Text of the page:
Famines are complicated things. Amartya Sen’s studies, recognised in his Nobel prize, showed how they are political, to do with distribution as much as food availability. It’s not usually that there isn’t enough food to go around, but that it’s in the wrong places or those who need it can’t afford it. Many famine situations are caused by conflict, due to disruption to planting or harvesting, or farmers displaced from their land. Sometimes crops are destroyed or confiscated and hunger is used as a deliberate tactic.
Climate change is rewriting what we know about famines, and that rewriting is happening in Madagascar right now.
According to the World Food Programme, there are four places in the world that have reached ‘phase 5‘ on the internationally agreed food security scale. At phase 5 a region is in famine, which is defined as “the absolute inaccessibility of food to an entire population or sub-group of a population, potentially causing death in the short term.”
The four places experiencing famine are Ethiopia, South Sudan, Yemen and Madagascar. The situation in Ethiopia is in Tigray, which I’ve written about as a success story on this blog and is now in the throes of an entirely avoidable emergency. South Sudan and Yemen are both conflict zones. Madagascar is the only place in the world where famine is not being caused by conflict, but by climate change.
The South of Madagascar is arid and its residents are no strangers to hunger. Living mainly on a subsistence basis, communities are used to gaps between harvests where they fall back on wild foods. It’s always been that way, and as long as the rains return and top up the rivers, people know how to live with a challenging landscape. Food security concerns recur in Madagascar on a regular basis, but it has never reached phase 5 before. This is a new level of emergency, enough to shock even experienced aid staff.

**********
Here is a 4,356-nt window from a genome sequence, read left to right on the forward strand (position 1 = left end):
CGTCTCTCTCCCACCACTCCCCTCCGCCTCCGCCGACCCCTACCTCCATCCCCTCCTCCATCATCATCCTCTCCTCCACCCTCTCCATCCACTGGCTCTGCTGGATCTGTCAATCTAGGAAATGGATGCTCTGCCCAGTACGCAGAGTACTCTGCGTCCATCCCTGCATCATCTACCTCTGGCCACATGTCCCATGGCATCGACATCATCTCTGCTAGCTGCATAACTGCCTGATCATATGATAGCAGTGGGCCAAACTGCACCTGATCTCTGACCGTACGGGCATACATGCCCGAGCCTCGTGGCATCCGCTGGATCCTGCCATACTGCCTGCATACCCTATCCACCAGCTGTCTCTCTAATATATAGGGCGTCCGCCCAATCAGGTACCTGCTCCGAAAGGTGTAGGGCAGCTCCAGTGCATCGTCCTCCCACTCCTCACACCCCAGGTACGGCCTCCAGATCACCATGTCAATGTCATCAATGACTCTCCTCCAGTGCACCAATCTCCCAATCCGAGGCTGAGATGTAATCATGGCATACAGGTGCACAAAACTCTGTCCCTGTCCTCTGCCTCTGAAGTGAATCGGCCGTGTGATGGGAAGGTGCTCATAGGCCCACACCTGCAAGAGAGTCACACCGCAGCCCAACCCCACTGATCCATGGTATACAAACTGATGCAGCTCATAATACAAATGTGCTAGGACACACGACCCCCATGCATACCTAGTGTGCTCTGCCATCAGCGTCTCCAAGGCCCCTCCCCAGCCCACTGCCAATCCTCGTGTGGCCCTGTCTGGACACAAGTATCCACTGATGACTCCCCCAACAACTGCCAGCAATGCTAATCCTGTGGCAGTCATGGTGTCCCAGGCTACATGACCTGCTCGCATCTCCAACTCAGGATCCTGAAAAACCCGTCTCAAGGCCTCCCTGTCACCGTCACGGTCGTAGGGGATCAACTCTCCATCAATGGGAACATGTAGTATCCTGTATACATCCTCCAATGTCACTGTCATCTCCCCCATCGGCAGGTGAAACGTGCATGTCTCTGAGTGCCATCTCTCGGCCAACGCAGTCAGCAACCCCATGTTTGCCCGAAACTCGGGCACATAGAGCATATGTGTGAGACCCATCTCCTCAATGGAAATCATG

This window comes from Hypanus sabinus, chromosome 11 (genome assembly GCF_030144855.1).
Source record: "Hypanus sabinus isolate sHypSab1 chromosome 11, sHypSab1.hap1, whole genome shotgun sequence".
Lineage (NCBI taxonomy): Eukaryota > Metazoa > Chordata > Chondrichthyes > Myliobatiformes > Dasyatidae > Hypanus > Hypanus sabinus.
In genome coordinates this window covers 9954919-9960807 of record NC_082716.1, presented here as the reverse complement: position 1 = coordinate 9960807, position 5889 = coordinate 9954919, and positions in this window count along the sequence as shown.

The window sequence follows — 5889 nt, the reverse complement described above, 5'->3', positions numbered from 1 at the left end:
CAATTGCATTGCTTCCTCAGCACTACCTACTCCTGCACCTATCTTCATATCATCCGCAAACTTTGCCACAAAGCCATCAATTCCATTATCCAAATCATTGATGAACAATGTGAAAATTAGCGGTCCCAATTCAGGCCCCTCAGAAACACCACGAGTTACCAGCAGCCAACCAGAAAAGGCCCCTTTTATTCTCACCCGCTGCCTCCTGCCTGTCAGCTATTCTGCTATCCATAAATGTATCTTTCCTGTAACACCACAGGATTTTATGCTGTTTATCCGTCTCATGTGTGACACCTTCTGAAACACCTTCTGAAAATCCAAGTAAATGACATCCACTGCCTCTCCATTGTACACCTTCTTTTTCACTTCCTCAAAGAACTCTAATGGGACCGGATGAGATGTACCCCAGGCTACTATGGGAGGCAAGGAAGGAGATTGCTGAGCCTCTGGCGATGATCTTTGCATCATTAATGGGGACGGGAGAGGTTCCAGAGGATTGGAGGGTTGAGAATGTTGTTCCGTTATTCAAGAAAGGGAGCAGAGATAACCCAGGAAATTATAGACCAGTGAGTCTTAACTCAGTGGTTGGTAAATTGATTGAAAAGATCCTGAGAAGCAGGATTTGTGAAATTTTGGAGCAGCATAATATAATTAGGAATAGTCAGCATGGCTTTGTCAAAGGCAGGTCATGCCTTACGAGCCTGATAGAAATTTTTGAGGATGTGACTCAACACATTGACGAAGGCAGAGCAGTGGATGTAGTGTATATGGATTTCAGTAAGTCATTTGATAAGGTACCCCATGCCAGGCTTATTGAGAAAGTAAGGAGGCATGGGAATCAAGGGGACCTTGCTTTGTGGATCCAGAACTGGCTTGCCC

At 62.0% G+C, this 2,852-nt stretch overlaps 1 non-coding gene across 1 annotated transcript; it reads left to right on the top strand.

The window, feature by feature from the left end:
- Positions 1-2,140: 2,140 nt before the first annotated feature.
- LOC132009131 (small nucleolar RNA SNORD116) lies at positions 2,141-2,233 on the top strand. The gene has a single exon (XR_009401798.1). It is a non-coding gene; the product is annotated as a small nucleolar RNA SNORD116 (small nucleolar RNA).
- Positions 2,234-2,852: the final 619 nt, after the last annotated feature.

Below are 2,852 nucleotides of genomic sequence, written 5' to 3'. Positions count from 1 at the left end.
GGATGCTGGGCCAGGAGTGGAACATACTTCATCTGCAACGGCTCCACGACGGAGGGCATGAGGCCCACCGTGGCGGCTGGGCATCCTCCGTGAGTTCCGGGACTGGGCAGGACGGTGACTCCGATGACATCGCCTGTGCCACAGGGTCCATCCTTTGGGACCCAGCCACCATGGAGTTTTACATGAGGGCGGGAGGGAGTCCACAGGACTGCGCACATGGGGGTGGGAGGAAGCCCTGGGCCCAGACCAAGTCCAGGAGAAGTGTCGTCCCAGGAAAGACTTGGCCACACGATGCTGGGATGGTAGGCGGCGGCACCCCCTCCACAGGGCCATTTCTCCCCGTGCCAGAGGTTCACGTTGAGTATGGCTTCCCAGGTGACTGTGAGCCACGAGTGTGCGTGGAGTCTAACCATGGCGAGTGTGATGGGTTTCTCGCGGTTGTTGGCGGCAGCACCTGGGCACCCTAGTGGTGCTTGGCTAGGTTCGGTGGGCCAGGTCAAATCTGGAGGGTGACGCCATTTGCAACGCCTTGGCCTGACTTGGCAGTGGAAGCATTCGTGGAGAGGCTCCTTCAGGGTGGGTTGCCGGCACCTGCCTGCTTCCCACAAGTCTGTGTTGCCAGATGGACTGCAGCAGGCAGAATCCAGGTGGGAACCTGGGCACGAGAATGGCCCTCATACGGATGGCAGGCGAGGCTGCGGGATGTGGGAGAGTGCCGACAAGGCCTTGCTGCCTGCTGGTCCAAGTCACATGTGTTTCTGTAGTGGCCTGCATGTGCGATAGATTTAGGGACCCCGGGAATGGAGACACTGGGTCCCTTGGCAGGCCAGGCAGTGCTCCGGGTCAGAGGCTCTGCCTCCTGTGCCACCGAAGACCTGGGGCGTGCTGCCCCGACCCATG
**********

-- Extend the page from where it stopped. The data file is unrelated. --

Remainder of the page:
This year the rains have not returned as they should, on the back of several dry years already. This prolonged drought has knock-on effects: the dry ground is picked up in dust storms, which choke plants and animals that remain, and blow away the fertility that farmers depend on to plant again when they can. It’s a spiral towards desertification.
As Malagasy journalists such as Gaëlle Borgia or Valisoa Rasolofomboahangy point out, there are other factors in play besides climate change. The south of Madagascar is a challenging place to work at the best of times, and it is notorious in the NGO world as a ‘graveyard of projects’. It is remote and politically marginalised, with more than its fair share of corruption and lawlessness. But it has always been a tough part of the world. It is the effect of climate change on top of everything that pushes the situation towards crisis.
The Washington Post had it right in their recent headline: this is a famine that Madagascar did not create. With a minuscule carbon footprint, the country has contributed almost nothing to the global climate crisis. This is a situation imposed upon Madagascar by others, by the profligate carbon habits of the world’s biggest fossil fuel users.
This is what the injustice of climate change looks like: a million people starving on the other side of the world, while the climate privileged equivocate and delay and wonder if it’s as serious as all that. It’s why climate change is a justice issue, and a racial justice issue. It’s why there must be reparations and compensation. It’s why cutting carbon isn’t about ‘going green’, it’s about saving lives. And being from both Britain and Madagascar, it’s why I write.